engaged in substantial gainful activity; (2) whether the
claimant has a severe impairment or combination of
impairments; (3) whether the impairment meets or equals the
severity of the specified impairments in the Listing of
Impairments; (4) based on a residual functional capacity
(“RFC”) assessment, whether the claimant can
perform any of his or her past relevant work despite the
impairment; and (5) whether there are significant numbers of
jobs in the national economy that the claimant can perform
given the claimant's RFC, age, education, and work
Winschel, 631 F.3d at 1178 (citing 20 C.F.R.
§§ 404.1520(a)(4)(i)-(v), 416.920(a)(4)(i)-(v);
Phillips, 357 F.3d at 1237-39).
regulations place a very heavy burden on the claimant to
demonstrate both a qualifying disability and an inability to
perform past relevant work.” Moore, 405 F.3d
at 1211 (citing Spencer v. Heckler, 765 F.2d 1090,
1093 (11th Cir. 1985)). “In determining whether the
claimant has satisfied this initial burden, the examiner must
consider four factors: (1) objective medical facts or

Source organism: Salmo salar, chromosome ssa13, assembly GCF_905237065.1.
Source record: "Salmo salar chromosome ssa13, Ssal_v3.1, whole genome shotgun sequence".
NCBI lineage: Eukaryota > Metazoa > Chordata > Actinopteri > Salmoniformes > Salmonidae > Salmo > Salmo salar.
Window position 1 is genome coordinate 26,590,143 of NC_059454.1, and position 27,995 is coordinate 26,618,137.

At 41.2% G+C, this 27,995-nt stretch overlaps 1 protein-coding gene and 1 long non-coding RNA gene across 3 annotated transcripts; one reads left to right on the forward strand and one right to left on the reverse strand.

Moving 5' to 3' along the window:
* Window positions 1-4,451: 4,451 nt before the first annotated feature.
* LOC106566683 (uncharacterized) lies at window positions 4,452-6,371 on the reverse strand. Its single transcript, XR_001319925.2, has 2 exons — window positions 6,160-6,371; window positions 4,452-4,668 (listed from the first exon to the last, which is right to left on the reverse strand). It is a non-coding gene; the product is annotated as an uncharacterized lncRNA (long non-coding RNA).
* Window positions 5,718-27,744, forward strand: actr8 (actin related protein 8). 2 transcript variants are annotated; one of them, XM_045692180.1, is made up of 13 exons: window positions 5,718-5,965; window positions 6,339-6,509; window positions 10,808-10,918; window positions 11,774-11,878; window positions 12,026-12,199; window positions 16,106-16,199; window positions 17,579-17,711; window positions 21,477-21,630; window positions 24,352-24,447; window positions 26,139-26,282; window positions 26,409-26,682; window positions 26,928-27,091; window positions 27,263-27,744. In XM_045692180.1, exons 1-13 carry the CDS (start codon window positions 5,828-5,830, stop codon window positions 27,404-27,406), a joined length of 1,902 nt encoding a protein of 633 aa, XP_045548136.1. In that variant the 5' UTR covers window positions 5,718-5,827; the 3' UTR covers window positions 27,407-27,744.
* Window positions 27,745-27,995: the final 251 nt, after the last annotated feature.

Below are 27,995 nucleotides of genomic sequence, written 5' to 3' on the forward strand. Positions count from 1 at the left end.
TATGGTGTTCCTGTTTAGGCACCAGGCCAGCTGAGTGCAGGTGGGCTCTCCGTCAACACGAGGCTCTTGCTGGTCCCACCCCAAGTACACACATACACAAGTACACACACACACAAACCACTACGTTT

clinical findings; (2) the diagnoses of examining physicians;
(3) evidence of pain; and (4) the claimant's age,
education, and work history.” Jones v. Bowen,
810 F.2d 1001, 1005 (11th Cir. 1986) (per curiam) (citing
Tieniber v. Heckler, 720 F.2d 1251, 1253 (11th Cir.
1983) (per curiam)). “These factors must be considered
both singly and in combination. Presence or absence of a
single factor is not, in itself, conclusive.”
Bloodsworth, 703 F.2d at 1240 (citations omitted).
Steps One through Four of the five-step evaluation, a
claimant proves that he or she has a qualifying disability
and cannot do his or her past relevant work, it then becomes
the Commissioner's burden, at Step Five, to prove that
the claimant is capable-given his or her age, education, and
work history-of engaging in another kind of substantial
gainful employment that exists in the national economy.
Jones v. Apfel, 190 F.3d 1224, 1228 (11th Cir.
1999); Sryock v. Heckler, 764 F.2d 834, 836 (11th
Cir. 1985). Finally, although the “claimant bears the